GOP, Dem hopefuls shift focus to NY race
Republican Donald Trump declared it’s “great to be home” at a massive rally in the New York City suburbs Wednesday, shrugging off a defeat in Wisconsin a day earlier and instead, predicting victory in his delegate-rich home state.
“I love these people. These are my people,” he said to thunderous cheers.
Dozens of police officers amassed outside the soundstage venue on Long Island as protesters chanted, “Your hats are made in China” and “Dump Trump.”
Trump supporters retaliated, declaring, “Socialism sucks!” and “Leave this country!”
The rally comes as the GOP front-runner signaled a shift toward “more meat on the bone” in his policy speeches amid new signs of campaign discord after his stinging Wisconsin loss to rival Ted Cruz emboldened his critics and pushed the GOP closer to its first contested national convention in four decades.
Both parties shifted toward New York’s April 19 primary elections, where Democrat Hillary Clinton and Trump hold big leads in early polls.
Clinton embraced a tougher approach with liberal rival Bernie Sanders on Wednesday after her defeat in Wisconsin. Still, Sanders’ string of recent primary victories has done little to erode the former New York senator’s overwhelming delegate lead as the 2016 primary season lurches toward a high-stakes contest in two weeks in New York.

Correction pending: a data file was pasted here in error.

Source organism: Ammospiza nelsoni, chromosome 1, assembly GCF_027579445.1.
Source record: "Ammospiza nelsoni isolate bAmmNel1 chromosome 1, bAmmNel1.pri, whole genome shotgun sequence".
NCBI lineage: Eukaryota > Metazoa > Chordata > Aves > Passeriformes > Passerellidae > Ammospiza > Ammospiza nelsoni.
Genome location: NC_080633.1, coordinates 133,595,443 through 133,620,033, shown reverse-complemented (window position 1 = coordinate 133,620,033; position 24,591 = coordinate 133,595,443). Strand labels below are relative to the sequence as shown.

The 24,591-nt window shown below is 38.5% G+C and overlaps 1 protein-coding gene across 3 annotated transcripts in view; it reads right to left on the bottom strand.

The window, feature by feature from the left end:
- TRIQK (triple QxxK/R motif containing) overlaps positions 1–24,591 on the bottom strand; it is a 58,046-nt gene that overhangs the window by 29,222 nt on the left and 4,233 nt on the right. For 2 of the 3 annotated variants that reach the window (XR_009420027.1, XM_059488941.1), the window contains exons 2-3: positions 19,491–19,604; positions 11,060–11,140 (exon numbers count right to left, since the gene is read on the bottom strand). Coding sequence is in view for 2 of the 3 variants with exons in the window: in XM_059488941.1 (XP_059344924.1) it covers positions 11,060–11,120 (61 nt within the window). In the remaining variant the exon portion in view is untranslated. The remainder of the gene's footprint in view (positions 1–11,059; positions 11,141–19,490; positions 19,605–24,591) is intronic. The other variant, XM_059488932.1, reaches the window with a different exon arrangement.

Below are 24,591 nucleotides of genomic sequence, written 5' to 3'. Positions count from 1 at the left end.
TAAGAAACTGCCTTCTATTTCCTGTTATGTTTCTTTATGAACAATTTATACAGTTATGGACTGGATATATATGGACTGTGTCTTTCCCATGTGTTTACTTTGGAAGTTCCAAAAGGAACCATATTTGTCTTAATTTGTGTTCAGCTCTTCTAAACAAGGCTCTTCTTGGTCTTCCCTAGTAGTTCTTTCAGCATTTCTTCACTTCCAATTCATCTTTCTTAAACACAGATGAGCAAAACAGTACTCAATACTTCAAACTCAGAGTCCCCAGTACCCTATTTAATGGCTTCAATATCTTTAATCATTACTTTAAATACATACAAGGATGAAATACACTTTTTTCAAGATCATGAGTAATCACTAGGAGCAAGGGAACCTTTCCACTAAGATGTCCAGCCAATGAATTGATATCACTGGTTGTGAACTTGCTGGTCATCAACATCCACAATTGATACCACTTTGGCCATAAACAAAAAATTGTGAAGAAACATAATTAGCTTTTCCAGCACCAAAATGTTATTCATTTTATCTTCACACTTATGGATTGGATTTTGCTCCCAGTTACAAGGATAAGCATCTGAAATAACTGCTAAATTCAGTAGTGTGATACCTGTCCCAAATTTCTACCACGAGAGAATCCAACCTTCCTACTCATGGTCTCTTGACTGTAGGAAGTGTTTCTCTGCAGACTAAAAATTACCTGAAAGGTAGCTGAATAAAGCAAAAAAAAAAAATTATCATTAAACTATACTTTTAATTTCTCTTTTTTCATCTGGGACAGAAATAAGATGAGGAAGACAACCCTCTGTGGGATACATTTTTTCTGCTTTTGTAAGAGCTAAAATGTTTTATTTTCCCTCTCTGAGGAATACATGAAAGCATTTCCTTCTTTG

“The core issue in his whole campaign doesn’t seem to be rooted in an understanding of either the law or the practical ways you get something done,” an aggressive Clinton declared in an interview on MSNBC. She suggested Sanders “hadn’t done his homework” on specific prescriptions needed to address economic inequality.
As the Democratic front-runner tried to undercut Sanders’ recent momentum, Trump’s grasp on his party’s presidential nomination appeared far more tenuous. Senior Trump adviser Barry Bennett shrugged off Tuesday’s loss to Cruz, but he also said the billionaire businessman would soon begin to deliver a series of “presidential, substantive” speeches on his policy priorities. That list likely includes immigration, trade, defense and taxes.